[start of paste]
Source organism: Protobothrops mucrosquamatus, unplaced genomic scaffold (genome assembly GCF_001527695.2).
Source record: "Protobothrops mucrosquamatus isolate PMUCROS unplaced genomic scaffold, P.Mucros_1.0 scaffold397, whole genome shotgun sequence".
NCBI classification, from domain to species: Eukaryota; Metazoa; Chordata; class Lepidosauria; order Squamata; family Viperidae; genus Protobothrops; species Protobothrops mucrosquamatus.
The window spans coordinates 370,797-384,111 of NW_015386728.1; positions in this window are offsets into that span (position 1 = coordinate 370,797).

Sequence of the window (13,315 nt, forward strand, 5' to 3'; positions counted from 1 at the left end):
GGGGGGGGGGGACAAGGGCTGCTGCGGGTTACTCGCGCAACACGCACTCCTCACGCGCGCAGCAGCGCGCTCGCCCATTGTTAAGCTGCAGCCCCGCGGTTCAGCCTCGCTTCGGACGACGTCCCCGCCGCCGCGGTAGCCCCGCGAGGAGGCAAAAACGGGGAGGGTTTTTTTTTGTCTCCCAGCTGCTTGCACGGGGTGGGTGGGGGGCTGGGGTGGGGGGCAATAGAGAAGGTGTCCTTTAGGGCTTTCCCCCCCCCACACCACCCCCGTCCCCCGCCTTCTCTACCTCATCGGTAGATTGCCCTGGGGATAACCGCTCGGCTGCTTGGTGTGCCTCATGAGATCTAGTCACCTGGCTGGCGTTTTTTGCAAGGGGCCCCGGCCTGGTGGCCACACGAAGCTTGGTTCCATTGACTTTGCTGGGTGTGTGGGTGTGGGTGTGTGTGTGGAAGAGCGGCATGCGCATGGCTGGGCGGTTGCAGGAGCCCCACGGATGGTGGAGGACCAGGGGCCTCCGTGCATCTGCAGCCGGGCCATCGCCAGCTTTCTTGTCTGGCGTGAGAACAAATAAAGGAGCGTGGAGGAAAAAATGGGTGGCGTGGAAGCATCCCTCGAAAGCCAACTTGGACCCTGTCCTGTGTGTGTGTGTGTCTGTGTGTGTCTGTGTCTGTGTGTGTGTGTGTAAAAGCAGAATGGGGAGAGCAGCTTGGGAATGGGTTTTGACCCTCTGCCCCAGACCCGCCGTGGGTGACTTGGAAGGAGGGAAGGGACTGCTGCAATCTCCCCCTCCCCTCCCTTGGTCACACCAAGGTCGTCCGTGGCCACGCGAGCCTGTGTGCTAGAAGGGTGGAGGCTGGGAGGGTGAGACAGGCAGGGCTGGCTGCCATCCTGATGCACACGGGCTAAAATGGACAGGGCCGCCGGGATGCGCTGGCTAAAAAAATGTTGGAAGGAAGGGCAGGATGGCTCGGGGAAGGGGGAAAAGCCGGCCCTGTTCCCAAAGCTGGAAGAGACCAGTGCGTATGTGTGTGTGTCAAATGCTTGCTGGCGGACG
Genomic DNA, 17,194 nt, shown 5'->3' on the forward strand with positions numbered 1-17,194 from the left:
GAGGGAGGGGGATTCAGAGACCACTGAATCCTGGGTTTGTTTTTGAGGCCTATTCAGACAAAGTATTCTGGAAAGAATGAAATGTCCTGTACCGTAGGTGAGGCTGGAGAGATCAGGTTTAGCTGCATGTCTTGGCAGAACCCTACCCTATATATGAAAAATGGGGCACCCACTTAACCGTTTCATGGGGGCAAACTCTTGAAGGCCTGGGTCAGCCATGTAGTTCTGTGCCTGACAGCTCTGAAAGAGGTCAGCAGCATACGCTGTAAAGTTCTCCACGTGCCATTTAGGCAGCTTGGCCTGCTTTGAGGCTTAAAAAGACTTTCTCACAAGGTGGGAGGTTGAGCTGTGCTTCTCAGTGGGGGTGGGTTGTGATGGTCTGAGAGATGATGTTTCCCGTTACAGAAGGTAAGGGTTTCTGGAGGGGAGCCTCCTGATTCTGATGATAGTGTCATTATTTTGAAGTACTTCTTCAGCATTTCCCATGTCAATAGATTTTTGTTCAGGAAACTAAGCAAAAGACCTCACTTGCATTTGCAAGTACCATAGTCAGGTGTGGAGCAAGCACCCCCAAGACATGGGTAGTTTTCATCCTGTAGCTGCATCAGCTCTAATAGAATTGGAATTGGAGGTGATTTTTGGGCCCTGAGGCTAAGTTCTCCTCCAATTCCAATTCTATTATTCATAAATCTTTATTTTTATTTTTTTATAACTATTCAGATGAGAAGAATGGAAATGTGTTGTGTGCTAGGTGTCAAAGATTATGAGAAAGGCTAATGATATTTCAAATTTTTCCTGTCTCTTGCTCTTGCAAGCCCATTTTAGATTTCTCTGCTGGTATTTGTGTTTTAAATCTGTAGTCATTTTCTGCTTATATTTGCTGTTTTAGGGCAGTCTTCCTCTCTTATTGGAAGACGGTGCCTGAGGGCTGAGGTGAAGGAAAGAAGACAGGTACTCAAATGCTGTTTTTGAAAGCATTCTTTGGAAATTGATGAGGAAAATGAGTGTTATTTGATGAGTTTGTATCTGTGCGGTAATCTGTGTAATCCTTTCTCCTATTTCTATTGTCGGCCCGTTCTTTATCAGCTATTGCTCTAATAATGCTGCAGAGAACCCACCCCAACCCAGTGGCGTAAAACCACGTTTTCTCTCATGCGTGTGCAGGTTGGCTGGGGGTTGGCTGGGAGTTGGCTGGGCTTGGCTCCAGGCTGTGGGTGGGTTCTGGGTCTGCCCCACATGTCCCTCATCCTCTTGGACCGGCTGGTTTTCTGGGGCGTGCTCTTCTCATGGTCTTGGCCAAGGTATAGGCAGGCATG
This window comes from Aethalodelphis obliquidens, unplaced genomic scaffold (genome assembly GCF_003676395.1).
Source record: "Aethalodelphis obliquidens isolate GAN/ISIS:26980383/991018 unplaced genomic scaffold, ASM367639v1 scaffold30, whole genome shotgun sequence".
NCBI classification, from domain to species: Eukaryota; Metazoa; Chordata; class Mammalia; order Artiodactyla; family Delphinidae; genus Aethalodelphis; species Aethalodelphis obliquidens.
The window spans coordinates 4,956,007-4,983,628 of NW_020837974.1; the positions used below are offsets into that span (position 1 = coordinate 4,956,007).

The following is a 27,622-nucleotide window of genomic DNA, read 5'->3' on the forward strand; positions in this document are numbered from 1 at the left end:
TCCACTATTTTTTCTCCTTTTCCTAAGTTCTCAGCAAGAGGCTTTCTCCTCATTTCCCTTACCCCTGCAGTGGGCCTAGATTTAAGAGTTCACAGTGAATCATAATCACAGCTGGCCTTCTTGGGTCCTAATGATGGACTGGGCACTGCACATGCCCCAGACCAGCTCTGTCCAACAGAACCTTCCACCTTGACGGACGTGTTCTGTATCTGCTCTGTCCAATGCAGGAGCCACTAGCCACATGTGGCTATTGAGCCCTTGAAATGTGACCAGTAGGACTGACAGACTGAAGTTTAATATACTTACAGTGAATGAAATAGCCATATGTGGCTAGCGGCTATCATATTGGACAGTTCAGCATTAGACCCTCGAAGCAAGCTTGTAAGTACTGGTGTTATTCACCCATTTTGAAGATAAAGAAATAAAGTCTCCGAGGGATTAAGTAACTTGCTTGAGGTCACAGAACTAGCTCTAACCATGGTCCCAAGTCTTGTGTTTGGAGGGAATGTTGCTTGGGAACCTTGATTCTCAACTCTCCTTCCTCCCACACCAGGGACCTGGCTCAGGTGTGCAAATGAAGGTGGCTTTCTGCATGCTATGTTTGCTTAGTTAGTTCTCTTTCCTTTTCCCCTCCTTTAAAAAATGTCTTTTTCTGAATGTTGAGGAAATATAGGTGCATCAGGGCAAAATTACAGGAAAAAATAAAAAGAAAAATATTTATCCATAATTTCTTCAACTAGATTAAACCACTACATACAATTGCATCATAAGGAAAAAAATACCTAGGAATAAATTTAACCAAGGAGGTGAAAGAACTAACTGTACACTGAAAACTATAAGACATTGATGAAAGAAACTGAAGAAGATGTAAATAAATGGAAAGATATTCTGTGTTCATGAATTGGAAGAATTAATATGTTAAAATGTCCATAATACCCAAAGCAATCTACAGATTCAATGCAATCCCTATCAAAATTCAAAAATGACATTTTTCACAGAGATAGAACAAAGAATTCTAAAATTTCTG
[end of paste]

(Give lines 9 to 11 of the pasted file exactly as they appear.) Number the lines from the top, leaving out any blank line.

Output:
This window comes from Aethalodelphis obliquidens, unplaced genomic scaffold (genome assembly GCF_003676395.1).
Source record: "Aethalodelphis obliquidens isolate GAN/ISIS:26980383/991018 unplaced genomic scaffold, ASM367639v1 scaffold30, whole genome shotgun sequence".
NCBI classification, from domain to species: Eukaryota; Metazoa; Chordata; class Mammalia; order Artiodactyla; family Delphinidae; genus Aethalodelphis; species Aethalodelphis obliquidens.